Startups that work sell stuff. This can be a product or a service, but a customer or consumer will buy something. I thought it was time for a post on product marketing. Given that my focus is B2B marketing, product marketing is a big deal.
Related: Marketing mix defined
Will customers buy this?
Two of my recent marketing roles at startups have begun with the request from the sales team ‘we need some product fact sheets’ and so the following happens; I sit down with the tech team to hear all about the speeds and feeds, protocols and standards, but at the end of what is a fairly one-way conversation I am left with the same question: ‘So what?’ Or to put it another way, ‘why will customers buy this?’
In my experience entrepreneurs often want to tell you everything about their product – I mean everything. It’s a bit like asking an acquaintance about how he or she is and then getting a detailed rundown of their medical history when ‘I’m doing fine’ would have been OK.
The challenge we have as marketers is to cut through the enthusiasm for the features and get to the benefits and fast. Given that as a start up, no one knows who we are, we have to give them plenty of reasons to want to buy our product or service or they will move on. And yes, you don’t have a second chance to make a first impression.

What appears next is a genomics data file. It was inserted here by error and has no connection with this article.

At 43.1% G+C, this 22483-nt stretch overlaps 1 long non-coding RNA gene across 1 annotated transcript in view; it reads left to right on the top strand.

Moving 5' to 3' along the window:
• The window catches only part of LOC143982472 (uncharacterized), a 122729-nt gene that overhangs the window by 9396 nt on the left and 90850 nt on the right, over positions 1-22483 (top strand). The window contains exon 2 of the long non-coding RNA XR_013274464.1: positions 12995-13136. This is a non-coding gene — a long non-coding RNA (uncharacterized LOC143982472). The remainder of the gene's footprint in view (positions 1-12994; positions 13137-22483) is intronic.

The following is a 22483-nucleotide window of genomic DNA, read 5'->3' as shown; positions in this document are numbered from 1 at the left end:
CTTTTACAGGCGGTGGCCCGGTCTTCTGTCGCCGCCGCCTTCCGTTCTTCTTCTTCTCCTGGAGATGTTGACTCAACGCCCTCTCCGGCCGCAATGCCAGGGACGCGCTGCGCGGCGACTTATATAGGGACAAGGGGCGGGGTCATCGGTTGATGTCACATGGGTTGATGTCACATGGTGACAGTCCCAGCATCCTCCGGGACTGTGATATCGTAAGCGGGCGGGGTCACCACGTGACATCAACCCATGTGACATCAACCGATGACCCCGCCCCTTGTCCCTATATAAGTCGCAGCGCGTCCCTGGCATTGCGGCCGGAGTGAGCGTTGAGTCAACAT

Getting started with product marketing
So if that’s the case what steps do we need to take to crack product marketing? Here is my limited checklist:
- What does this product/service actually do?
- How do we expect people to use this?
- What are the benefits to the customer in real terms? Will it save them time? Money?
- Headcount? Give them new insights into their business?
- How easy or quickly can the benefits be realised?
- What else is out there already and why would a customer want to switch?
- Is there an ROI model we can show?
Many a startup pivot has occurred when companies look at how the product is actually being used by customers and realise that it bears little or no resemblance to how it was originally marketed.
Emphasising the benefits of your product
The other thing to work out is how long it will take until the benefits we claim the product/ service offers are realised. Ideally the quicker, the better, but there has to be a level of expectation set with the customer, or else trouble is not far away. Additionally, think about what is the customer purchase journey and what steps need to be taken is it a simple sign up on the website or a paid for proof of concept? I remember working with a workflow software company with a sales person telling me that prospects had to send in old invoices to be scanned to set up a trial. I encouraged them to get an online demo put on the site quickly.
While fact sheets and white papers are important, you have to figure out first up who will be signing the cheque for the product, as well as who will use it as both will want very different bits of information. The other point to be mindful of is making claims about your product you can’t back up. At best you will lose credibility at worst you could lose your shirt!
If done well product marketing can make the company. Done badly and yes you know the story.